In Conversation With: Rvdical The Kid









Listening to Little Planet, you can’t help but feeling like you’re travelling. Rvdical’s latest EP easily transcends the ability to be defined by a definitive genre and weaves between Alt-afro, hip-hop and R&B. Rvdical is part Nigerian, Beninese and Ghanaian; born in Nigeria, raised in Benin and Baltimore, and he’s recently settled on living in Accra, Ghana. All these identities have influenced his nomadic spirit and his eclectic sound. I asked him how he finds channelling all parts of his identity into his music, “I’m definitely global. I feel like I allow all those parts of myself to express themselves naturally without putting too much thought into it. “I have so many influences so being more of a musician, I feel like I’m a sound curator. I like when you listen to a song, you feel a dejavu type of moment. I do not know if it’s informed from all these cultures, I just know it’s coming from me”.


But Rvdical hasn’t always made the music he makes now. Just like his migration journey, his sound has been one that straddles continents.I started making music just after high school. I listened to a lot of French rap and Southern Music. Trick Daddy, YoungBloodZ, Too $hort, 3-6 Mafia, Cool and Dre, 8Ball, MIG, Fat Joe when he was working with Cool and Dre, The Runners. I learnt a lot of drum programming and bounce from them”. It wasn’t till he started studying at the University of Maryland did he begin to journey to his current sound. He later linked up with the likes of Tech Lume and EU-iv to melodically find his feat.


Despite living in the DMV area, Rvdical never ventured into Go-go, the funk subgenre and distinct soundtrack of Washington D.C and wider areas within the DMV. “I never really got it into Go-go. I liked it but it felt very much culturally, I just felt like I didn’t belong”. Go-go is a very regional sound birthed in Washington so for an African migrant, it was understandable why he felt it difficult to slot himself into this cultural experience without feeling like an intruder.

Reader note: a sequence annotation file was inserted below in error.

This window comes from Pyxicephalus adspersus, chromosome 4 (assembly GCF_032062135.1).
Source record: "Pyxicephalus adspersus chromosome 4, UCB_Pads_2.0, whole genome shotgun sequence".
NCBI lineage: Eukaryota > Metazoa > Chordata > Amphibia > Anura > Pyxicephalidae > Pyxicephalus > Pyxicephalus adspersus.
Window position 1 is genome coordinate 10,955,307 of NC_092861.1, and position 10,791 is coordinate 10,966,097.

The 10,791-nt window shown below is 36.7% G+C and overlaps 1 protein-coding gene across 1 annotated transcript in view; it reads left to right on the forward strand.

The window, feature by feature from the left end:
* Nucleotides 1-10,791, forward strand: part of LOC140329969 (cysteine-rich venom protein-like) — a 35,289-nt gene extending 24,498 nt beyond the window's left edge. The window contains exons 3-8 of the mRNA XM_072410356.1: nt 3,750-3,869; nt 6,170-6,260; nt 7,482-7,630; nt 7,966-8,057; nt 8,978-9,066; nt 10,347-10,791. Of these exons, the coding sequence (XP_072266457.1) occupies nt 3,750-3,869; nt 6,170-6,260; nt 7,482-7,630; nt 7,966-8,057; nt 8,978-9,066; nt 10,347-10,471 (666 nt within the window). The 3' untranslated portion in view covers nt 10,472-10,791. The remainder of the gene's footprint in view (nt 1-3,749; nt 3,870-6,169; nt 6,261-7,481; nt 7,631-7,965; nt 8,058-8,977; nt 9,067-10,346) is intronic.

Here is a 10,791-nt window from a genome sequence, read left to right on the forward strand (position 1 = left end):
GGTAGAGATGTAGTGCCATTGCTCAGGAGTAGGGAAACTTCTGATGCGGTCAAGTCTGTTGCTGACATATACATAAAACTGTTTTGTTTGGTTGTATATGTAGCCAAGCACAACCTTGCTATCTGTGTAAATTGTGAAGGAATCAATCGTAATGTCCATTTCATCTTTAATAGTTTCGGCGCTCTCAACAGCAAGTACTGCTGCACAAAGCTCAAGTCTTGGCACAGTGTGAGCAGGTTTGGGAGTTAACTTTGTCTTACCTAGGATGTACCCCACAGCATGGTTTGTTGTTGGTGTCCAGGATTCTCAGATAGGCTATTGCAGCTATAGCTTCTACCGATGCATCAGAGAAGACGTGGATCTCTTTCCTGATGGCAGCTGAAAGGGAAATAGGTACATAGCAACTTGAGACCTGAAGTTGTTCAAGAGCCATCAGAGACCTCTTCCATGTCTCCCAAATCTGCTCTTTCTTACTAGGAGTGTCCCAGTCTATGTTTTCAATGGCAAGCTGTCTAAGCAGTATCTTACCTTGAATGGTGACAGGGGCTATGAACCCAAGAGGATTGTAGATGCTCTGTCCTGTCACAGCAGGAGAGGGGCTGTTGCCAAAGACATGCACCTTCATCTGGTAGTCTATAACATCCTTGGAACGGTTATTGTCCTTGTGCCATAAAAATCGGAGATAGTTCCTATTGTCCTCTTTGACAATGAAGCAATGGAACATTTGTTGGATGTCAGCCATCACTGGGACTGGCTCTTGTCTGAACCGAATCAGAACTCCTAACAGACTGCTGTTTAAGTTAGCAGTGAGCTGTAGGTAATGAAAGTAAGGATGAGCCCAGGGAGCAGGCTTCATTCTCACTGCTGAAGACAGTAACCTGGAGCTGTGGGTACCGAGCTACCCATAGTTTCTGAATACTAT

The global pandemic brought the entertainment industry to a standstill. Even 6 months since countries around the world went into lockdown, there is still no certainty as to how concerts and the industry as a whole will operate. As Rvdical explains, the lockdown brought a much needed respite from his round-the-clock schedule “It [lockdown] felt like a break. I didn’t have to create, I didn’t create. I didn’t just do anything, and when I got back to it, it was as if I had renewed energy".


Much of Little Planet was birthed out of Rvdical’s own dissatisfaction with the world and his interactions, and was birthed from a yearning to escape.It really goes back to my interactions on a daily and in real life and how dissatisfied with them”. Another inspiration of Little Planet was the refuge he found in the collective Flo-Fi. “I was a part of this collective in 2014. We were close online friends who never met each other. It was in this world that we sat online, spoke and immersed ourselves in”. Through Flo-Fi, Rvdical found a world in which he was with people who understood him.


Having not released music for a number of years, Little Planet feels like Rvdical’s re-introduction. Little Planet is a true embodiment of its name. In a mere 5 tracks, Rvdical invites listeners into his own little planet “I have been able to build strong connections with so many different people across the world, and for me, that’s my Little Planet. I want people to listen and immerse themselves in my world". The sounds on his latest EP are as genre-bending as the sounds which inspired him in his early music years. When asked how he’d describe his sound, Rvdical responded, “It’s blend of that is mainly rooted in hip hop and R&B. It has some electronic influencers, some house influences, some lo-fi tendencies.


Have a listen to Rvdical’s Little Planet below:


https://platoon.lnk.to/littleplanet


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